My daughter is still a fan of homemade baby food once or twice a day. I like that I can ensure she gets all the nutrients that she needs for her growing body by offering her a mixture of fruits, vegetables, whole grains, and lean protein. Making homemade baby food is also incredibly easy. I make up big batches and freeze the baby food in cubes. One of the baby foods that I made at the end of the summer was a delicious and nutritious mixture of beets and beet greens from my garden with carrots from the local farmers market.
Beets are very low in saturated fat and cholesterol. Although fairly high in sugar, beets are also high in vitamin C, iron, magnesium, dietary fiber, folic acid, potassium, and manganese. Beet greens are also low in saturated fat and cholesterol. Although fairly high in sodium, beet greens are also a good source of protein, folate, pantothenic acid, phosphorus, and zinc and a very good source of dietary fiber, vitamin A, vitamin C, vitamin E, vitamin K, thiamin, riboflavin, vitamin B6, calcium, iron, magnesium, potassium, copper, and manganese. Carrots are very low in saturated fat and cholesterol. Although a large portion of the calories come from sugars, the sweet orange vegetable is also a good source of thiamin, niacin, vitamin B6, folate, and manganese and a very good source of dietary fiber, vitamin A, vitamin C, vitamin K, and potassium.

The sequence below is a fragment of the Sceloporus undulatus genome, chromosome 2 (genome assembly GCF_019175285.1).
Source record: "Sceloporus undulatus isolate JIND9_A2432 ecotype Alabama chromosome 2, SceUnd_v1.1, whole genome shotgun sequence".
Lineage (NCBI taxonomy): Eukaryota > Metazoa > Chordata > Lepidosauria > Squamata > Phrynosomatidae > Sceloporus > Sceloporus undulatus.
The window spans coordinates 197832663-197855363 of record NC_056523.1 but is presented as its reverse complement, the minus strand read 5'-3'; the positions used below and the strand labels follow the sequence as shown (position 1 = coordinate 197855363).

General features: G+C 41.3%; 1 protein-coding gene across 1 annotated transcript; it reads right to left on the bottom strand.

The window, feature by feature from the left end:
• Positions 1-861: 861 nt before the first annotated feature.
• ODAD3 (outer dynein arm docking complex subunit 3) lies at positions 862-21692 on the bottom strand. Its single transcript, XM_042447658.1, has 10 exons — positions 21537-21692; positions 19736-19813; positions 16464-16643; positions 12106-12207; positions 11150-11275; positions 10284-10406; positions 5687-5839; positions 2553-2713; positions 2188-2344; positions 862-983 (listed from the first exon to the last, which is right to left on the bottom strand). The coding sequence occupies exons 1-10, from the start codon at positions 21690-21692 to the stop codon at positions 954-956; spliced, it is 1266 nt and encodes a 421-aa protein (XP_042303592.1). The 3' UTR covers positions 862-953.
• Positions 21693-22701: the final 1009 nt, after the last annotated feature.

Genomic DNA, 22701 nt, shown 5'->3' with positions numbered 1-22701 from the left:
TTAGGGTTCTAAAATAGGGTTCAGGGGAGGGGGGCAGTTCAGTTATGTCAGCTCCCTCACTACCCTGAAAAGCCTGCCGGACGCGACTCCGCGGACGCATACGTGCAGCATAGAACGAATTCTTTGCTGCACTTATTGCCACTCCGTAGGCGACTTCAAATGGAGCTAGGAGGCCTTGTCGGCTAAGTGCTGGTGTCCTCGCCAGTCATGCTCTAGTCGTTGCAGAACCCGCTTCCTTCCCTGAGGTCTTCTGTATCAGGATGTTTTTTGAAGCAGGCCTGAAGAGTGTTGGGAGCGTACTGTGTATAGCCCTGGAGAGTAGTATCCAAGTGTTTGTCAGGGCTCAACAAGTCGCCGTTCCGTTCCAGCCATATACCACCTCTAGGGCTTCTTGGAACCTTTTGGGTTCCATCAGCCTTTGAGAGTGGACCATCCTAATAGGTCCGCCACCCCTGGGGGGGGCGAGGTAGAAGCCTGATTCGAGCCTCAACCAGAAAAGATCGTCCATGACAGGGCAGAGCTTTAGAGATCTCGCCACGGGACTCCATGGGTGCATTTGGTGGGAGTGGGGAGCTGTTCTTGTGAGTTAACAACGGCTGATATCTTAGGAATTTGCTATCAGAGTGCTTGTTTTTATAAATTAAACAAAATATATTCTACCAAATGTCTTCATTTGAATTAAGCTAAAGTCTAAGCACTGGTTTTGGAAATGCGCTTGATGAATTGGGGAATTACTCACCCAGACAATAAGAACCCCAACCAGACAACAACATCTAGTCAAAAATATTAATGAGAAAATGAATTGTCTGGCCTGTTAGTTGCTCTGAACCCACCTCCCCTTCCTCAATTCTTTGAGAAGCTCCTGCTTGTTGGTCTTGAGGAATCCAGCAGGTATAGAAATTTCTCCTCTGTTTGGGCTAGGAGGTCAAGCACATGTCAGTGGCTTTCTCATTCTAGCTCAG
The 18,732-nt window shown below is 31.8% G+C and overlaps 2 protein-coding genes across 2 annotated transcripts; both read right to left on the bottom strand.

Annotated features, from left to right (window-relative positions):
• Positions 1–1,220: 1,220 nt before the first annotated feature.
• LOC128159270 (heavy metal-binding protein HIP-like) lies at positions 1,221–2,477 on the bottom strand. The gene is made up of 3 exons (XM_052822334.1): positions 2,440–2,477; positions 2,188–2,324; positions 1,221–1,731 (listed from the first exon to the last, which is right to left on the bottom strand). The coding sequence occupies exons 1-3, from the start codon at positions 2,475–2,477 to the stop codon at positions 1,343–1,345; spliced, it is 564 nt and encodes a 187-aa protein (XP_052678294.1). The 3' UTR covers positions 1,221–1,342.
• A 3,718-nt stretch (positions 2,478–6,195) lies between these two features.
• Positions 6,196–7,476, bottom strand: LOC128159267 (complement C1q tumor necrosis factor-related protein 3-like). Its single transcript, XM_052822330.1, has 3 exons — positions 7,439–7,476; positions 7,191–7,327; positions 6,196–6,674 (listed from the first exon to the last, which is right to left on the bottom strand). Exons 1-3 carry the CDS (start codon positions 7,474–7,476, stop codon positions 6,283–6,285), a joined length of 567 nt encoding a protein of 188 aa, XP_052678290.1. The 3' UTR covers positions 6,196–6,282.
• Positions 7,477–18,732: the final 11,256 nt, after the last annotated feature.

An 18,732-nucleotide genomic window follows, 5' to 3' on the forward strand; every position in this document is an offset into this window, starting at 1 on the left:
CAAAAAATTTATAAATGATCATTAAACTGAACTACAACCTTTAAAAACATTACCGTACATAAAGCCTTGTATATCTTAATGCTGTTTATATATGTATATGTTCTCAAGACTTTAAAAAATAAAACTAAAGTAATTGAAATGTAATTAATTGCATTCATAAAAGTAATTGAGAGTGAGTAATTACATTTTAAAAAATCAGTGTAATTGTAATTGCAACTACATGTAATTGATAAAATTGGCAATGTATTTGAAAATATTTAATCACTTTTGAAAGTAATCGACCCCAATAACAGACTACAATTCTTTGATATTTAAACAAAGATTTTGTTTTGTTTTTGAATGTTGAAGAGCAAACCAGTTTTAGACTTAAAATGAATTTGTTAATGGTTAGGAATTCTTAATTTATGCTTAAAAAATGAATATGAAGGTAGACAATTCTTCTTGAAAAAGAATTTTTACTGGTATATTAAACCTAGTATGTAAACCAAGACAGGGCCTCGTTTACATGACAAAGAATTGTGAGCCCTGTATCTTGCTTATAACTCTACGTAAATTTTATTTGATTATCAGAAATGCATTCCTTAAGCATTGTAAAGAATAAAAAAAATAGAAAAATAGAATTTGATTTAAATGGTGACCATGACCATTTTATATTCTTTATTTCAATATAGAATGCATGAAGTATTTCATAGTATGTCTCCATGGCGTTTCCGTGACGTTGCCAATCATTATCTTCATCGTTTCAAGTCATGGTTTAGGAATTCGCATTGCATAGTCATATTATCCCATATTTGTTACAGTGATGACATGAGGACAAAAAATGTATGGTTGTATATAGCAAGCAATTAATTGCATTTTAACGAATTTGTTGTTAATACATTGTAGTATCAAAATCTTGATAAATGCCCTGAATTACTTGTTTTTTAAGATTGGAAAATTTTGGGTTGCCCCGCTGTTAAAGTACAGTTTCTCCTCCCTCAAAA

To make the beets, beet green, and carrot baby food, I started by picking some fresh beets from my garden. You can also buy beets with the greens intact from your local grocery store. I also had some carrots on hand that my husband had picked up from a local farmers market, but you can buy fresh carrots at almost any grocery store as well.
I washed and chopped the vegetables into smaller pieces and placed the small pieces in a microwave-safe glass bowl. I then added a little water to the bowl for cooking. I next cooked the vegetables in the microwave for about ten minutes. The vegetables are ready when slightly softened. After letting the cooked vegetables cool for a little bit, I transferred the mixture into my baby food processor. Because my daughter can chew, I made the mixture pretty thick and textured. For younger babies, added more water for a thinner puree.
Once mashed, I transferred the baby food into some freezer safe bowls. For bigger batches, I freeze the baby food in ice cube trays and then store the frozen baby food cubes in freezer bags for easier storage. As my daughter needs food, I simple pop a few cubes into the fridge to thaw. Easy peasy, healthy, and delicious!
Do your kids like beets and carrots? Do you make your own baby food?
Beets and Carrots © 2013 Heather Johnson
Beet Greens in Bowl © 2013 Heather Johnson
Beet Greens and Sliced Beets in Bowl © 2013 Heather Johnson
Beet Greens, Beets, and Carrots in Bowl © 2013 Heather Johnson
Cooked Beet Greens, Beets, and Carrots © 2013 Heather Johnson
Beets, Beet Greens, and Carrots Baby Food 1 © 2013 Heather Johnson
Beets, Beet Greens, and Carrots Baby Food 2 © 2013 Heather Johnson